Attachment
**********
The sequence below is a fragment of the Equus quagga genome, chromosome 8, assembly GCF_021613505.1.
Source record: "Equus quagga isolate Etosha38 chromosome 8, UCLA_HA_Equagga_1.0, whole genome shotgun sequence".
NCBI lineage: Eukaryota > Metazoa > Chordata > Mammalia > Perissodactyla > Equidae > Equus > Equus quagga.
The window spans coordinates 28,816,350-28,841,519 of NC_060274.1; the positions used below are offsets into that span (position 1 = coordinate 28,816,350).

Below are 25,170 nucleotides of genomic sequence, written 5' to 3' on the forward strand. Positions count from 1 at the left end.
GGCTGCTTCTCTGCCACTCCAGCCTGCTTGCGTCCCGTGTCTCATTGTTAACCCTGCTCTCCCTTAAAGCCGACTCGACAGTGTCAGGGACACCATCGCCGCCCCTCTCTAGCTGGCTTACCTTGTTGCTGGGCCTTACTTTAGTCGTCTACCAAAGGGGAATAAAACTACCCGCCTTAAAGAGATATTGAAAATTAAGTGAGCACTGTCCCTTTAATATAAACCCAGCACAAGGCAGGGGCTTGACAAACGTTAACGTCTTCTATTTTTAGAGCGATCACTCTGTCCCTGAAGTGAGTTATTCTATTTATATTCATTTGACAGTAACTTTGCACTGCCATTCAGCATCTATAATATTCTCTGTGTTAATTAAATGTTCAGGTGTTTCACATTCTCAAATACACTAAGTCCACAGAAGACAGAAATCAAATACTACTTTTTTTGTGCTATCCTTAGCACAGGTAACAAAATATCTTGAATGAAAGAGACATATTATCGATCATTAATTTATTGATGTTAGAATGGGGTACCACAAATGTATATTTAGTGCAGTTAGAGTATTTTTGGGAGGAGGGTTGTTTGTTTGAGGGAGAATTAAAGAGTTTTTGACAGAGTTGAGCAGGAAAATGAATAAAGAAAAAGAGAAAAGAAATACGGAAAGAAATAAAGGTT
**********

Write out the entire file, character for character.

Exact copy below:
The sequence below is a fragment of the Equus quagga genome, chromosome 8, assembly GCF_021613505.1.
Source record: "Equus quagga isolate Etosha38 chromosome 8, UCLA_HA_Equagga_1.0, whole genome shotgun sequence".
NCBI lineage: Eukaryota > Metazoa > Chordata > Mammalia > Perissodactyla > Equidae > Equus > Equus quagga.
The window spans coordinates 28,816,350-28,841,519 of NC_060274.1; the positions used below are offsets into that span (position 1 = coordinate 28,816,350).

Below are 25,170 nucleotides of genomic sequence, written 5' to 3' on the forward strand. Positions count from 1 at the left end.
GGCTGCTTCTCTGCCACTCCAGCCTGCTTGCGTCCCGTGTCTCATTGTTAACCCTGCTCTCCCTTAAAGCCGACTCGACAGTGTCAGGGACACCATCGCCGCCCCTCTCTAGCTGGCTTACCTTGTTGCTGGGCCTTACTTTAGTCGTCTACCAAAGGGGAATAAAACTACCCGCCTTAAAGAGATATTGAAAATTAAGTGAGCACTGTCCCTTTAATATAAACCCAGCACAAGGCAGGGGCTTGACAAACGTTAACGTCTTCTATTTTTAGAGCGATCACTCTGTCCCTGAAGTGAGTTATTCTATTTATATTCATTTGACAGTAACTTTGCACTGCCATTCAGCATCTATAATATTCTCTGTGTTAATTAAATGTTCAGGTGTTTCACATTCTCAAATACACTAAGTCCACAGAAGACAGAAATCAAATACTACTTTTTTTGTGCTATCCTTAGCACAGGTAACAAAATATCTTGAATGAAAGAGACATATTATCGATCATTAATTTATTGATGTTAGAATGGGGTACCACAAATGTATATTTAGTGCAGTTAGAGTATTTTTGGGAGGAGGGTTGTTTGTTTGAGGGAGAATTAAAGAGTTTTTGACAGAGTTGAGCAGGAAAATGAATAAAGAAAAAGAGAAAAGAAATACGGAAAGAAATAAAGGTT